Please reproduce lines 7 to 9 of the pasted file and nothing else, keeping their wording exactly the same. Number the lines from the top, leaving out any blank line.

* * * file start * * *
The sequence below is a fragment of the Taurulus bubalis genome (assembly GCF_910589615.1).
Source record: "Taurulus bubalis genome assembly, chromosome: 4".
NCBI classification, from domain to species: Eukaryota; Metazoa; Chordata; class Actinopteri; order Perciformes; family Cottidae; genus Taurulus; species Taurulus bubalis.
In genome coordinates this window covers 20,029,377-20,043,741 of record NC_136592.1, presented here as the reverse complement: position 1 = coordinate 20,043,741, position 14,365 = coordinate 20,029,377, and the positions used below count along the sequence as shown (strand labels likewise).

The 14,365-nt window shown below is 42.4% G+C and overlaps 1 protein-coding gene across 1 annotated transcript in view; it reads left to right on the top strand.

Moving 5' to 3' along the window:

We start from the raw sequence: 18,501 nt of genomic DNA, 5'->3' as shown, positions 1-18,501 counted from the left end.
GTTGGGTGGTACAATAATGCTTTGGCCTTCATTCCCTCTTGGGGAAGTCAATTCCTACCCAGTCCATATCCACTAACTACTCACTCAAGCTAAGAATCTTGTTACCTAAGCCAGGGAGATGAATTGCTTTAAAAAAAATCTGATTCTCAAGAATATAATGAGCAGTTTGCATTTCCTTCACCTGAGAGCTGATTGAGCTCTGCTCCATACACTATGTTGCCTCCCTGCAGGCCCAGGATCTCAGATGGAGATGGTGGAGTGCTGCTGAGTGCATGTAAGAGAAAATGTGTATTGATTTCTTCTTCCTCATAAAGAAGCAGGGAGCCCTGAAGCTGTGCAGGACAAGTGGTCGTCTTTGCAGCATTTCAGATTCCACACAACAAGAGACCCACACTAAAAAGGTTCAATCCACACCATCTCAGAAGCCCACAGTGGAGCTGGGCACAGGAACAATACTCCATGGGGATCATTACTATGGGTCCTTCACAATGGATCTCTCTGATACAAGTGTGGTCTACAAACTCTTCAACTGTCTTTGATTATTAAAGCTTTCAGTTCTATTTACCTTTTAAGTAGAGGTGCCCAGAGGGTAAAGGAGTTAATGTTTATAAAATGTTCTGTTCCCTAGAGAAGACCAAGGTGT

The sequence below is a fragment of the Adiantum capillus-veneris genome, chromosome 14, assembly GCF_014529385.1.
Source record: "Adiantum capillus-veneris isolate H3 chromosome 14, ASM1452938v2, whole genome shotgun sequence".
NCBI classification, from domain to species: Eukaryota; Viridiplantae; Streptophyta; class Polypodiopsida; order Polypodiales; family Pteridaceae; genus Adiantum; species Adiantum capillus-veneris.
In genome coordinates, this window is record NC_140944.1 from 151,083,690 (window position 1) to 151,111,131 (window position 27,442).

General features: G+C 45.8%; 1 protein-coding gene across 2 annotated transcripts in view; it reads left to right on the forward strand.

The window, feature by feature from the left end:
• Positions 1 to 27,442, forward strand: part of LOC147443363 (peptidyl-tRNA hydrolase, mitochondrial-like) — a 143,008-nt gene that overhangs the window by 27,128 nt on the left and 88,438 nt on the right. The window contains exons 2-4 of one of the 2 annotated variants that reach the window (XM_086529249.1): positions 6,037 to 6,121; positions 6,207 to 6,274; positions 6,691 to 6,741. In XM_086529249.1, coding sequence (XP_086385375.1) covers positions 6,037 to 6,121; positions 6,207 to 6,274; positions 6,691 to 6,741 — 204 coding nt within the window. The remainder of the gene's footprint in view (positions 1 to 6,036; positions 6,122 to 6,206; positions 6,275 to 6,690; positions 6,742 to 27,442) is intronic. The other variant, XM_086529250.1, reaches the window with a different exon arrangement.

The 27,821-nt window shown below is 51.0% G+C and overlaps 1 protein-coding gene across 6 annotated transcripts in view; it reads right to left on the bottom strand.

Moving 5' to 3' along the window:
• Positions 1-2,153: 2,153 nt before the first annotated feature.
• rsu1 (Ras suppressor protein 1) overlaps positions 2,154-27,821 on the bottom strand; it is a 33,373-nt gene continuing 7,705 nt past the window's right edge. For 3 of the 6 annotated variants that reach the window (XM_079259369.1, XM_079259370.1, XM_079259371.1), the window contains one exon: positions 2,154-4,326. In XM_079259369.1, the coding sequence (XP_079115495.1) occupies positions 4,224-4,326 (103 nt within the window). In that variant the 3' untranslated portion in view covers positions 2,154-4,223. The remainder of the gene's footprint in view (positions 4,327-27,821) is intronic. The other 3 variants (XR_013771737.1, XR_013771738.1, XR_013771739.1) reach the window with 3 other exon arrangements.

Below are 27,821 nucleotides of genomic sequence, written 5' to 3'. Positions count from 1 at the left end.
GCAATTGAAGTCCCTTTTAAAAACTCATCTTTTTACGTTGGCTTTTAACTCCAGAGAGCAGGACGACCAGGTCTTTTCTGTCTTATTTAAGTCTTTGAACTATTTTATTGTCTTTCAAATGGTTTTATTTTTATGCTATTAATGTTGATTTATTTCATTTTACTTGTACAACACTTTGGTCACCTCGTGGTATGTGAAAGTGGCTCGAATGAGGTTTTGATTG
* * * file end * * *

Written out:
We start from the raw sequence: 18,501 nt of genomic DNA, 5'->3' as shown, positions 1-18,501 counted from the left end.
GTTGGGTGGTACAATAATGCTTTGGCCTTCATTCCCTCTTGGGGAAGTCAATTCCTACCCAGTCCATATCCACTAACTACTCACTCAAGCTAAGAATCTTGTTACCTAAGCCAGGGAGATGAATTGCTTTAAAAAAAATCTGATTCTCAAGAATATAATGAGCAGTTTGCATTTCCTTCACCTGAGAGCTGATTGAGCTCTGCTCCATACACTATGTTGCCTCCCTGCAGGCCCAGGATCTCAGATGGAGATGGTGGAGTGCTGCTGAGTGCATGTAAGAGAAAATGTGTATTGATTTCTTCTTCCTCATAAAGAAGCAGGGAGCCCTGAAGCTGTGCAGGACAAGTGGTCGTCTTTGCAGCATTTCAGATTCCACACAACAAGAGACCCACACTAAAAAGGTTCAATCCACACCATCTCAGAAGCCCACAGTGGAGCTGGGCACAGGAACAATACTCCATGGGGATCATTACTATGGGTCCTTCACAATGGATCTCTCTGATACAAGTGTGGTCTACAAACTCTTCAACTGTCTTTGATTATTAAAGCTTTCAGTTCTATTTACCTTTTAAGTAGAGGTGCCCAGAGGGTAAAGGAGTTAATGTTTATAAAATGTTCTGTTCCCTAGAGAAGACCAAGGTGT

The sequence below is a fragment of the Adiantum capillus-veneris genome, chromosome 14, assembly GCF_014529385.1.